Weston Beach littered with 'face masks and nappies' after busy weekend
- Credit: Grand Pier
A beach cleaning volunteer group found dozens of used face masks and dirty nappies on Weston Beach after a busy weekend brought thousands of visitors.
The Grand Pier staged its second Weston Super Beach Clean event following a week full of sunshine which has led to growing concerns regarding the beach's cleanliness.
Last week the attraction announced it was to remove all single-use plastic packaging from the toys sold on the pier after an alarming amount had been found on the beach.
Head of operations, Remy Haudecoeur said: "It is sad to see this level of pollution in 2021.
"Sea pollution is a global problem, we are covering little in terms of scale if we think about the number of beaches in the world.
"Most litter we find is from international brands that should have a compostable policy and a reduction in packaging.
"The most surprising thing I have seen is the amount of discarded face masks. Between the Grand Pier and Revo, formerly the SeaQurium, I have personally picked up 12 face masks."
Members of the Cleaner Coastlines group who helped clean the beach on Sunday (April 25) revealed they pulled used nappies from the sand.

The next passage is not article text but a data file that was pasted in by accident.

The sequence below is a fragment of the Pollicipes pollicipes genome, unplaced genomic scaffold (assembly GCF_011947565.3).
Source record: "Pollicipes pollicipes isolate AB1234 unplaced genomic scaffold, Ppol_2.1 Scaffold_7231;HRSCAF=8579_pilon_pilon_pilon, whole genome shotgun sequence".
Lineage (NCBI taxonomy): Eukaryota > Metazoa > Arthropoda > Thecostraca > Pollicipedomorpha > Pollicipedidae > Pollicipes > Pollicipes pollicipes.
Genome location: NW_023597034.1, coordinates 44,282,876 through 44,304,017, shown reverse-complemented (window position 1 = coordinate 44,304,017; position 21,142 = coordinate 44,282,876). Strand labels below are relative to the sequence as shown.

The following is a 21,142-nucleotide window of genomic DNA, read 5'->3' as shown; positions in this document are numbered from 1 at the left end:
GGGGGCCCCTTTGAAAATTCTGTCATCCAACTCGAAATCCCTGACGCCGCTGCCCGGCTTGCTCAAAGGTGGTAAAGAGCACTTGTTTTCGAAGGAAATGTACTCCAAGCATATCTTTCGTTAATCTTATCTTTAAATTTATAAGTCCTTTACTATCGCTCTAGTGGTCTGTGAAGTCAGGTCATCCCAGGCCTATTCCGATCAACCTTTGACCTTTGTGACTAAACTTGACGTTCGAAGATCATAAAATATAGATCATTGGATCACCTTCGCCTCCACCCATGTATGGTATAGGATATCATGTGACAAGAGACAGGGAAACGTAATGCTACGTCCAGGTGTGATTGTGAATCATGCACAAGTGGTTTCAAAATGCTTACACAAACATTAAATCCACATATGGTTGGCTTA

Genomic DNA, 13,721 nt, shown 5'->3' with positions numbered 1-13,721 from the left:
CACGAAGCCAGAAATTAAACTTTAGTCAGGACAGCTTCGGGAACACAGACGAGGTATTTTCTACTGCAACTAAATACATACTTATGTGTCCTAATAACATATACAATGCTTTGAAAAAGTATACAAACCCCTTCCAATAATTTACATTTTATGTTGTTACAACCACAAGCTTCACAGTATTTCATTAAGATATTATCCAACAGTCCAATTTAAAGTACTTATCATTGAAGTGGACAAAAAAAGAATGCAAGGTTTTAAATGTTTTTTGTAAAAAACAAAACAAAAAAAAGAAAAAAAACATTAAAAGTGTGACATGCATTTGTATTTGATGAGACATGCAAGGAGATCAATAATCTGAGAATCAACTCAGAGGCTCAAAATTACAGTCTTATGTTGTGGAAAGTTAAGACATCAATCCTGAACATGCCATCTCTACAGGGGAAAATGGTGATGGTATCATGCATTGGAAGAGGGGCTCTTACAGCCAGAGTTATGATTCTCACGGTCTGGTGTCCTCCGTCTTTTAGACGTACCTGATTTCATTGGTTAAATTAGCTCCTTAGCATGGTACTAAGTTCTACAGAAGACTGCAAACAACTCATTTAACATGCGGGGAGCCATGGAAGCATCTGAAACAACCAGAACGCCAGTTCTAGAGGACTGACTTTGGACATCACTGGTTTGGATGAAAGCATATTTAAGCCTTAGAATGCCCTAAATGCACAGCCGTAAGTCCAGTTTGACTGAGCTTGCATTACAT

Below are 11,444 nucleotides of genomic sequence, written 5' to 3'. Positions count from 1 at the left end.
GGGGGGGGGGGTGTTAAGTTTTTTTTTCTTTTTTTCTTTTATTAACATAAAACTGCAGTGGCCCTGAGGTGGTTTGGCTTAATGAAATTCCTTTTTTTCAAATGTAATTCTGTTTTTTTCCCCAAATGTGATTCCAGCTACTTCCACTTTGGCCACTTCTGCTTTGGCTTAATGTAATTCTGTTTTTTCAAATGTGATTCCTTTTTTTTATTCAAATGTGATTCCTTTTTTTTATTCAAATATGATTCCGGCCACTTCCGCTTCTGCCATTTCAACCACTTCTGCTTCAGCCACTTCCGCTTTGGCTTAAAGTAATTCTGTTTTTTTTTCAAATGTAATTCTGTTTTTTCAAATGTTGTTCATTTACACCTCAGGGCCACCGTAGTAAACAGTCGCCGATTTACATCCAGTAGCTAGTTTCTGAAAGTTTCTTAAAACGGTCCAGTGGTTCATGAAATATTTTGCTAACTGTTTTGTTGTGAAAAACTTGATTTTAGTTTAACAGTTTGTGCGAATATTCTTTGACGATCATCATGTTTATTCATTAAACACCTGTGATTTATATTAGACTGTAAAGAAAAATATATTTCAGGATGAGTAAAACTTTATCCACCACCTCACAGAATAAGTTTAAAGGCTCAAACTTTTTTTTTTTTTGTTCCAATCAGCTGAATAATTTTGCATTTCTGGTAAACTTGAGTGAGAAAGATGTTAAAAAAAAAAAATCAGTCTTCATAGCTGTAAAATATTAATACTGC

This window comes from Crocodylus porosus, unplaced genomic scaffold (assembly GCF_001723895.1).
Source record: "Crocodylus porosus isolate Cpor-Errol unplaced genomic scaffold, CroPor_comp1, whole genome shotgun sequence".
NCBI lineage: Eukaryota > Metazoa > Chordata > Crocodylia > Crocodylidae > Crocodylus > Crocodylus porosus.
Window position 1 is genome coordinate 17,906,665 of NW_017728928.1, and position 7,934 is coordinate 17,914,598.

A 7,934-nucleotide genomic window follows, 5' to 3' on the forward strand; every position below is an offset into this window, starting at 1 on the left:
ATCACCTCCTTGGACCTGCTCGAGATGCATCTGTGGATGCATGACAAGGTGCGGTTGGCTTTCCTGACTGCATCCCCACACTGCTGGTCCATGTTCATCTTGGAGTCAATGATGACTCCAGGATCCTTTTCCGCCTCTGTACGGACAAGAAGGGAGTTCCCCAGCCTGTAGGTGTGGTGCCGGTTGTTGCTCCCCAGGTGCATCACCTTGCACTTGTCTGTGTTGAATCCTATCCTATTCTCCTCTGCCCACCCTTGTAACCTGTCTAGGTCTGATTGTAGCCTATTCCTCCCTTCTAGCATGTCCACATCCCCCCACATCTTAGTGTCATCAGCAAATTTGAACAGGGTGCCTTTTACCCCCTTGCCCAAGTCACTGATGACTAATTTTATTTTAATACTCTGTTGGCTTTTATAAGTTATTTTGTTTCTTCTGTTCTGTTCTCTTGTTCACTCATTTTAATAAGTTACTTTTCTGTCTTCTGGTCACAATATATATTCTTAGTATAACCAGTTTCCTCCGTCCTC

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Malaika Cattlin said: "It is so sad to pick up filthy nappies and drink bottles - I lost count of how many dirty wet wipes there were.
"Cleaner Coastlines are working with local vendors to remove tags and nets from toys before they reach the beach. I picked up at least 20 tags and nets which animals could get trapped in."
Another member, Amy Cohen, stated that her rubbish bag was full of cans, clothes and face masks after just 30 minutes on the beach
Ms Cohen said: "It is heart-breaking to see such a beautiful beach covered in trash. I would love to see more bins provided for visitors and a consistent effort by the council to keep its beach clean."
North Somerset Council staff rake Weston Beach "every morning and clear it of litter during the summer" according to its website.
Visitors and residents are being encouraged to clean up after themselves to keep the beach tidy and protect wildlife.